The World Health Organization (WHO) on Friday (Nov. 26) decided the variant is “of concern” and officially named it omicron. It cautioned against sudden travel measures in response to the virus.

The UK’s red list is back

The UK first introduced the red list in February 2021, mandating a 10-day hotel quarantine that cost £2,285 ($3,043) for any individual arriving from one the designated countries.

As vaccinations picked up around the world, the ban was relaxed. By the start of October, the red list had just seven countries—Colombia, Dominican Republic, Ecuador, Haiti, Panama, Peru, and Venezuela—and by the end of the month, it was effectively eliminated.

Now, despite over 80% of people in the UK having received both doses—almost three in 10 also have their booster shot—the restrictions are back. The government is wary of the new strain.

“We’re taking this early precautionary action now to protect the progress made across the country, and will continue to keep a close eye on the situation as we continue into the winter,” transport secretary Grant Shapps said.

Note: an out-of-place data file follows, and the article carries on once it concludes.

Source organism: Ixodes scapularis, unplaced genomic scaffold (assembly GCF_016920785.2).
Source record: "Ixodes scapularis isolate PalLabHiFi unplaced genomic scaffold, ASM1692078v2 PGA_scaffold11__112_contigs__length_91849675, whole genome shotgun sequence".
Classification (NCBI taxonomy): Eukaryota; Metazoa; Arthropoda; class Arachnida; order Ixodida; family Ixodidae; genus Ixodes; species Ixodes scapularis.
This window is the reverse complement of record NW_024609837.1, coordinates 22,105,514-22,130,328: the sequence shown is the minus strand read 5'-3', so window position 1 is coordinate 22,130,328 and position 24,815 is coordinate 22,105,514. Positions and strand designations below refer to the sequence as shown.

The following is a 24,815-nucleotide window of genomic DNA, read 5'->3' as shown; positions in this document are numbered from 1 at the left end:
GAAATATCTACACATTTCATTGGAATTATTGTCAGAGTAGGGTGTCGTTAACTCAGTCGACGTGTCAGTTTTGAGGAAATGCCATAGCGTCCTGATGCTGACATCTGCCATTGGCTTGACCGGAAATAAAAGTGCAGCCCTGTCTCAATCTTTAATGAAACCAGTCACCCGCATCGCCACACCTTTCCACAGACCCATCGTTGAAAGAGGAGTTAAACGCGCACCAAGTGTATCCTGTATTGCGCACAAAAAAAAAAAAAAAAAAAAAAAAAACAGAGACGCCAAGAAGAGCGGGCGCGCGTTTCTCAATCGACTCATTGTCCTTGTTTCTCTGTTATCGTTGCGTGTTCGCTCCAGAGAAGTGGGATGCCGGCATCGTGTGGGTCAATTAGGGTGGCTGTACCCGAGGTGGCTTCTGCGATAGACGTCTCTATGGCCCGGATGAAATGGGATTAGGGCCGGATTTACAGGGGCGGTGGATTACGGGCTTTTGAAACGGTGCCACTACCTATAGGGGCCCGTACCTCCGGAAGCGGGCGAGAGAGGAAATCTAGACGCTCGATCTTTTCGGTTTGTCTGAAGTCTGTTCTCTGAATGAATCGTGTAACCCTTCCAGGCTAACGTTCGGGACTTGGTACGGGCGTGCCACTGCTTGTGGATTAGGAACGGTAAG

Africa’s response to travel restrictions

In a statement on Nov. 26, South Africa’s ministry of international relations and cooperation said it “respects the right of all countries to take the necessary precautionary measures to protect their citizens.”

South Africa hopes to persuade the UK and other countries to walk back the temporary ban because the cost to livelihoods is too high. Pre-pandemic, the UK was its biggest source of tourism with more than 430,000 UK travelers (pdf) arriving in South Africa in 2019. The southern African economy lost an estimated 790 million rand ($48 million) for every month it was on the red list earlier this year.

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